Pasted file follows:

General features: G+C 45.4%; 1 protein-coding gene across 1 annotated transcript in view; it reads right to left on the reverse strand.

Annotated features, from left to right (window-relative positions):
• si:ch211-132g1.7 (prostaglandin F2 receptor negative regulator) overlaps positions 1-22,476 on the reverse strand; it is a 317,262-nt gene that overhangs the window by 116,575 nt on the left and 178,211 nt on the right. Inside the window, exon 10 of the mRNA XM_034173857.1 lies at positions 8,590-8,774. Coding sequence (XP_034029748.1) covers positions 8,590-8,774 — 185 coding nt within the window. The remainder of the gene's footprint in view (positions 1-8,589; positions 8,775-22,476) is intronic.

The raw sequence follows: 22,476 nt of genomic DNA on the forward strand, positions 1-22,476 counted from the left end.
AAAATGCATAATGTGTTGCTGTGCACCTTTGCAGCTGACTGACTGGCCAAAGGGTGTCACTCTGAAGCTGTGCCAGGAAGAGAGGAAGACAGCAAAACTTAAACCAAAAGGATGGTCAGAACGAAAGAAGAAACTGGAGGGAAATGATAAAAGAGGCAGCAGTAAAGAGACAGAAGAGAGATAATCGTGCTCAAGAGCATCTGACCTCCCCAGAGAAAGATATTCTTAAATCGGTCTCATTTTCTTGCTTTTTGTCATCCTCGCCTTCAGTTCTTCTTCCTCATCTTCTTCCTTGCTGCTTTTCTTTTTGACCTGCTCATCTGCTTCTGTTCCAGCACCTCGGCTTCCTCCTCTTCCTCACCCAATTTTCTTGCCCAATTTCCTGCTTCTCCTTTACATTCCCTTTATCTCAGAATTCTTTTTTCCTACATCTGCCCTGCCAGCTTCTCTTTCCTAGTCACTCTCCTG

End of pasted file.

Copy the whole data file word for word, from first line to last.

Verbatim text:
General features: G+C 45.4%; 1 protein-coding gene across 1 annotated transcript in view; it reads right to left on the reverse strand.

Annotated features, from left to right (window-relative positions):
• si:ch211-132g1.7 (prostaglandin F2 receptor negative regulator) overlaps positions 1-22,476 on the reverse strand; it is a 317,262-nt gene that overhangs the window by 116,575 nt on the left and 178,211 nt on the right. Inside the window, exon 10 of the mRNA XM_034173857.1 lies at positions 8,590-8,774. Coding sequence (XP_034029748.1) covers positions 8,590-8,774 — 185 coding nt within the window. The remainder of the gene's footprint in view (positions 1-8,589; positions 8,775-22,476) is intronic.

The raw sequence follows: 22,476 nt of genomic DNA on the forward strand, positions 1-22,476 counted from the left end.
AAAATGCATAATGTGTTGCTGTGCACCTTTGCAGCTGACTGACTGGCCAAAGGGTGTCACTCTGAAGCTGTGCCAGGAAGAGAGGAAGACAGCAAAACTTAAACCAAAAGGATGGTCAGAACGAAAGAAGAAACTGGAGGGAAATGATAAAAGAGGCAGCAGTAAAGAGACAGAAGAGAGATAATCGTGCTCAAGAGCATCTGACCTCCCCAGAGAAAGATATTCTTAAATCGGTCTCATTTTCTTGCTTTTTGTCATCCTCGCCTTCAGTTCTTCTTCCTCATCTTCTTCCTTGCTGCTTTTCTTTTTGACCTGCTCATCTGCTTCTGTTCCAGCACCTCGGCTTCCTCCTCTTCCTCACCCAATTTTCTTGCCCAATTTCCTGCTTCTCCTTTACATTCCCTTTATCTCAGAATTCTTTTTTCCTACATCTGCCCTGCCAGCTTCTCTTTCCTAGTCACTCTCCTG